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I have this class called Variables which has multiple members and one of it is called Name which is a string. Supposed I have a List<Variables>. This has Namesof X, Y, Y, Z.

string variableName = 'Y';

int _totalCount = (from p in variableList
                    where p.Name == variableName
                    select p.Name).Count();

int _totalCount2 = variableList.Select(x => x.Name == variableName).Count();

Question: Why is _totalCount returns 2 (which is what I want) while _totalCount2 returns 4?

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Try replacing .Select with .Where. –  MatthewRz Oct 5 '12 at 2:53

1 Answer 1

up vote 7 down vote accepted

Because Select is not doing what you think it does: it's a projection, not a filter. The expression x => x.Name == variableName is calculated for each item on your list. You'll get {False, True, True, False}. Then the Count() gets called on the result, returning 4.

Filtering is done with the Where method that takes a predicate:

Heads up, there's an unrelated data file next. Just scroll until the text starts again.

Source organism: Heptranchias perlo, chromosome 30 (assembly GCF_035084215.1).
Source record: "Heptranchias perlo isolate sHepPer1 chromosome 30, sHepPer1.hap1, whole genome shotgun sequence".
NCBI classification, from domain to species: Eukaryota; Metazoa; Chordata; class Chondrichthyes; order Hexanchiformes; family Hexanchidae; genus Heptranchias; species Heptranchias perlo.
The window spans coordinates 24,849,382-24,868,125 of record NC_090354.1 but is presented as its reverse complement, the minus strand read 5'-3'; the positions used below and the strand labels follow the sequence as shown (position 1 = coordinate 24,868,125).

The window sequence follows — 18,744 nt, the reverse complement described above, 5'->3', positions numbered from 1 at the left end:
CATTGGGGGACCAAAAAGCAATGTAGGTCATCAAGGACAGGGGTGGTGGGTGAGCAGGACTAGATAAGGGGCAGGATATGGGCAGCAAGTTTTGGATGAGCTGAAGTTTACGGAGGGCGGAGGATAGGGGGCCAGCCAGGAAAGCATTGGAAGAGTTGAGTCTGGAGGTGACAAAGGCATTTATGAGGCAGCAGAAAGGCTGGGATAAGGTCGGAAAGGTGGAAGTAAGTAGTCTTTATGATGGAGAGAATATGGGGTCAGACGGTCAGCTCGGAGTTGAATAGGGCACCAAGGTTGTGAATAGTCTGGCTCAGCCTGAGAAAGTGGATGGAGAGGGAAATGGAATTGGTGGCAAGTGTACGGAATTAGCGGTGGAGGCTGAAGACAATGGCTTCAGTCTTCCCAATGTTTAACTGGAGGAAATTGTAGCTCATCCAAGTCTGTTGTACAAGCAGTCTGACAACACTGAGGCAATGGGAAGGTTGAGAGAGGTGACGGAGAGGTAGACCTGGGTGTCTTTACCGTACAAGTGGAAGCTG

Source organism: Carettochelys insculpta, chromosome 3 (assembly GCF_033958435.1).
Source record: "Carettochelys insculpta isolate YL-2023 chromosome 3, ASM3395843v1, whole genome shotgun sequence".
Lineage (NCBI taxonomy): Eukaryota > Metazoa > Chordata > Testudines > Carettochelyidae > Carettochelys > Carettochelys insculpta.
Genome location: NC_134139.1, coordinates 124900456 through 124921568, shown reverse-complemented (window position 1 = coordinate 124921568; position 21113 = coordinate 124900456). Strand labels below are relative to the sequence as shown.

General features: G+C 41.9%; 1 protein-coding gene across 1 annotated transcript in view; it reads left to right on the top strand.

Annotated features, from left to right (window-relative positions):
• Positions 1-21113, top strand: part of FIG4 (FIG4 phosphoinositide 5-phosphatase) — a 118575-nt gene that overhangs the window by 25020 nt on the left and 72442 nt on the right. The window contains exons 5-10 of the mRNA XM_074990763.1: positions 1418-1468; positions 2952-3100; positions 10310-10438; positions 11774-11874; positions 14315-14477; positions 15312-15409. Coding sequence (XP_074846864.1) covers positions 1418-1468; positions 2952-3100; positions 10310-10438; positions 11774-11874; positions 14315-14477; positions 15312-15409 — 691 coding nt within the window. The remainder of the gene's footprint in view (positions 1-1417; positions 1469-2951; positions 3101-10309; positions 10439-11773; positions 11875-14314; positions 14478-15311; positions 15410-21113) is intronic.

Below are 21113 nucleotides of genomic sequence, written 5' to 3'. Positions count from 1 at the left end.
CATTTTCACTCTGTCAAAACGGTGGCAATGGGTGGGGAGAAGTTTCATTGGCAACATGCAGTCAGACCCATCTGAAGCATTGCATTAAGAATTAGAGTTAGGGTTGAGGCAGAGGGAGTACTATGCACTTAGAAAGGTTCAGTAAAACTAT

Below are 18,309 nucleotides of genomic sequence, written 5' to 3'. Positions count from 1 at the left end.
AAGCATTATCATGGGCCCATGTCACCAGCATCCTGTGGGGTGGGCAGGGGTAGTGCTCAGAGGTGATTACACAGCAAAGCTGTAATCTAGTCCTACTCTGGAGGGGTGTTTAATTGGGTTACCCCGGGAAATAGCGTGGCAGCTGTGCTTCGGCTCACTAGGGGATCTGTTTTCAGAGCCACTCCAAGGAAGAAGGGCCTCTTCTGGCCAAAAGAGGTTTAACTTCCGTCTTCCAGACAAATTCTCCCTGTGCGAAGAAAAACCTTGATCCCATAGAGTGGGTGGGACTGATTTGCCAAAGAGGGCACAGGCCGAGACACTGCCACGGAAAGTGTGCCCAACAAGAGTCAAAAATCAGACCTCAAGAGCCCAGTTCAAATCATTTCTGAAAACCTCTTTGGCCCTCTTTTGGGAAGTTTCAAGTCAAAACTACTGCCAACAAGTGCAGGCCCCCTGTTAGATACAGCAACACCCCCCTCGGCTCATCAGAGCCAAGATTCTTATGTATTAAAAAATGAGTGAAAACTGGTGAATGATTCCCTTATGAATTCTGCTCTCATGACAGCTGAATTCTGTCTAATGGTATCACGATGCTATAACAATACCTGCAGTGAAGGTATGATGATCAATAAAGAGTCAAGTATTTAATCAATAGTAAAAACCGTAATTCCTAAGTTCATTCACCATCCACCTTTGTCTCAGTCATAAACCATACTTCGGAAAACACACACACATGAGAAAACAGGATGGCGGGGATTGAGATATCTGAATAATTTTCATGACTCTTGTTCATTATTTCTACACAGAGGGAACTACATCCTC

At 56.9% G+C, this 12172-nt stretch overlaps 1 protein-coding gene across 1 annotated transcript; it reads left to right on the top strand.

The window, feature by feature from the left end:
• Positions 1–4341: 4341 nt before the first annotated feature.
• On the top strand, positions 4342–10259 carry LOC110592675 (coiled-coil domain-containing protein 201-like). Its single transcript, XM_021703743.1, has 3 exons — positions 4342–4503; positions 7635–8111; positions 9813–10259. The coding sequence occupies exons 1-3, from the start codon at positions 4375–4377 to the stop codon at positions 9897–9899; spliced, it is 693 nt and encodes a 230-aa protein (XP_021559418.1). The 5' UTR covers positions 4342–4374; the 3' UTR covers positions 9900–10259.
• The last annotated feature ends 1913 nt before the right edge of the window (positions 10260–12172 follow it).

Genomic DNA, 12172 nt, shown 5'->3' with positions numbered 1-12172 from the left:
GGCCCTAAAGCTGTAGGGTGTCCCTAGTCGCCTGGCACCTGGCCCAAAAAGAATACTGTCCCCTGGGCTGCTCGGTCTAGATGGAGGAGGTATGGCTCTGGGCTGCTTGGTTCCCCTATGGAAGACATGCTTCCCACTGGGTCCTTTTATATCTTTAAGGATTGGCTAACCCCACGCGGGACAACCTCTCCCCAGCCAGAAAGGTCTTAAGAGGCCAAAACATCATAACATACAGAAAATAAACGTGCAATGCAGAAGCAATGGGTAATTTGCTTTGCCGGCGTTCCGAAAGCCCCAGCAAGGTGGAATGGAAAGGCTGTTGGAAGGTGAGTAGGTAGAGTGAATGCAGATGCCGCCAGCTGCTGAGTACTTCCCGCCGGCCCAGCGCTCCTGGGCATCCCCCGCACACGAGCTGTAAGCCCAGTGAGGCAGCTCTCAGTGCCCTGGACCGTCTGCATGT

int _totalCount2 = variableList.Where(x => x.Name == variableName).Count();
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oh my bad, so what will I do to make it return 2? –  SkyDrive Oct 5 '12 at 2:51
Thanks! but now I have another problem problem. When I added Distinct on both linq .Distinct().Count();, it shows 1 for the first while 2 for the second. Why is it not working? –  SkyDrive Oct 5 '12 at 2:55
@DerekFloss That's because your first example does a projection in addition to filtering. Add Select(x => x.Name) before Distinct to remove duplicate names. –  dasblinkenlight Oct 5 '12 at 2:59
thank you! that was it :D –  SkyDrive Oct 5 '12 at 3:07

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